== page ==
Sri Lanka gives public workers extra day off to grow food
COLOMBO, June 14 (Reuters) - Sri Lanka has approved a four-day work week for public sector workers to help them cope with a chronic fuel shortage and encourage them to grow food, the government said on Tuesday, as it struggles with its worst financial crisis in decades.
The island nation, which employs about one million people in its public sector, has been hit by a severe foreign exchange shortage, which has left it struggling to pay for critical imports of fuel, food and medicine.
Many of the country's 22 million people have to queue up at petrol stations for hours and have been enduring long power cuts for months.
Sri Lanka's Cabinet late on Monday approved a proposal for public sector workers to be given leave every Friday for the next three months, partly because the fuel shortage made commuting difficult and also to encourage them to farm.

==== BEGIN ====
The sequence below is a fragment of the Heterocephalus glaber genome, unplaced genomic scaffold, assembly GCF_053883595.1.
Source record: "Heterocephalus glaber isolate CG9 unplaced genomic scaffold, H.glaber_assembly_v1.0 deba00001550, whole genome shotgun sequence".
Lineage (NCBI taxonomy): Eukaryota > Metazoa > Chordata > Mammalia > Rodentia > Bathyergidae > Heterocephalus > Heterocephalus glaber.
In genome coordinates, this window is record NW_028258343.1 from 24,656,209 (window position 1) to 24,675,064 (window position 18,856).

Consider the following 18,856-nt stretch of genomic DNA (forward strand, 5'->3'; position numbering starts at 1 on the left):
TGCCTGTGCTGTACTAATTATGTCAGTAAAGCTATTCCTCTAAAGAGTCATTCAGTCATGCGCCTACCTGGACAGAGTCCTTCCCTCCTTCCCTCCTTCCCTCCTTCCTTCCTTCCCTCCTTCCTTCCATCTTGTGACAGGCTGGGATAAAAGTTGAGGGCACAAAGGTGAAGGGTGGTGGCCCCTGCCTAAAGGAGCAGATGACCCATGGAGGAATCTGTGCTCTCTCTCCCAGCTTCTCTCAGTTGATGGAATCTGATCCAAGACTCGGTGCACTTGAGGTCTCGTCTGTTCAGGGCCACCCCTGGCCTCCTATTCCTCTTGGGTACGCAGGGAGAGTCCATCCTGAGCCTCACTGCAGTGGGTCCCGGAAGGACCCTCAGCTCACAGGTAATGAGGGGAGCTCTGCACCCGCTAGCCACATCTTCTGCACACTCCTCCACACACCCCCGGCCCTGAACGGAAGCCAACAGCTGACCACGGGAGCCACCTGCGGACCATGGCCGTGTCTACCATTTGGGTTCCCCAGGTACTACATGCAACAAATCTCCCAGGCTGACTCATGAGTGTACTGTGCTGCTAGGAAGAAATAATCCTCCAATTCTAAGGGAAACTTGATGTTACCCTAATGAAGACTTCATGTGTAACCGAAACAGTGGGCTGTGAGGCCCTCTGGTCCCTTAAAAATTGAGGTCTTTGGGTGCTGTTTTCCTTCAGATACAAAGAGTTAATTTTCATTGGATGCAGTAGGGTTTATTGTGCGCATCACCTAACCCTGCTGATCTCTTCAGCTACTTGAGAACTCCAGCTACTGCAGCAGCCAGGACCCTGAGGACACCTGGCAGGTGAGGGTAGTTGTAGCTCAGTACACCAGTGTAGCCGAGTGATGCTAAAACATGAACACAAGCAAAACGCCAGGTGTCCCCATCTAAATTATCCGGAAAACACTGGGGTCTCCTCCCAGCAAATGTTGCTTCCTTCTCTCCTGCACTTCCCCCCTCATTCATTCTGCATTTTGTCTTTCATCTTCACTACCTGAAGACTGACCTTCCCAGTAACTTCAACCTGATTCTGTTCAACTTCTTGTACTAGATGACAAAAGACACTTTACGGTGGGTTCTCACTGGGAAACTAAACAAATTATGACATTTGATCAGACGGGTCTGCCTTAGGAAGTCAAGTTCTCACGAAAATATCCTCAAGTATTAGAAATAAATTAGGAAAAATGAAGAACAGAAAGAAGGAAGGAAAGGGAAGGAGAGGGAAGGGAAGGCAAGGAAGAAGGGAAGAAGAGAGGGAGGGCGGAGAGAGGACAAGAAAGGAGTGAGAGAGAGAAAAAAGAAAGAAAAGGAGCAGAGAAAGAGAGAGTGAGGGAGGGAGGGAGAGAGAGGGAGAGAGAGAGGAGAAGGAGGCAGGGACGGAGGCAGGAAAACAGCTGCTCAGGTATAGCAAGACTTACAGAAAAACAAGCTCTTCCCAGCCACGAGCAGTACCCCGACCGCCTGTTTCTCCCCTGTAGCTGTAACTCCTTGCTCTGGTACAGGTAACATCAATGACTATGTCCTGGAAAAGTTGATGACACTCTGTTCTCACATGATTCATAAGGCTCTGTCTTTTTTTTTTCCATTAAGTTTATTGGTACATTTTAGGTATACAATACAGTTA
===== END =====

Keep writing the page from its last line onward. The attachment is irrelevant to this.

"It seems appropriate to grant government officials leave of one working day ... to engage in agricultural activities in their backyards or elsewhere as a solution to the food shortage that is expected," the government information office said in a statement.
The United Nations last week warned of a looming humanitarian crisis and it plans to provide $47 million to help more than a million vulnerable people. read more
Currency depreciation, rising global commodity prices and a now-reversed policy to ban chemical fertilizer pushed food inflation to 57% in April.
The government is in talks for a bailout package with the International Monetary Fund and a delegation is expected in Colombo on June 20. read more
The United States is also ready to help, Secretary of State Antony Blinken said after a phone call with Prime Minister Ranil Wickremesinghe late on Monday.
"During these economically and politically challenging times, the U.S. stands ready to work with Sri Lanka, in close coordination with the International Monetary Fund and the international community," Blinken said on Twitter.
Wickremesinghe said this month Sri Lanka needed at least $5 billion to meet essential imports for the rest of the year. read more
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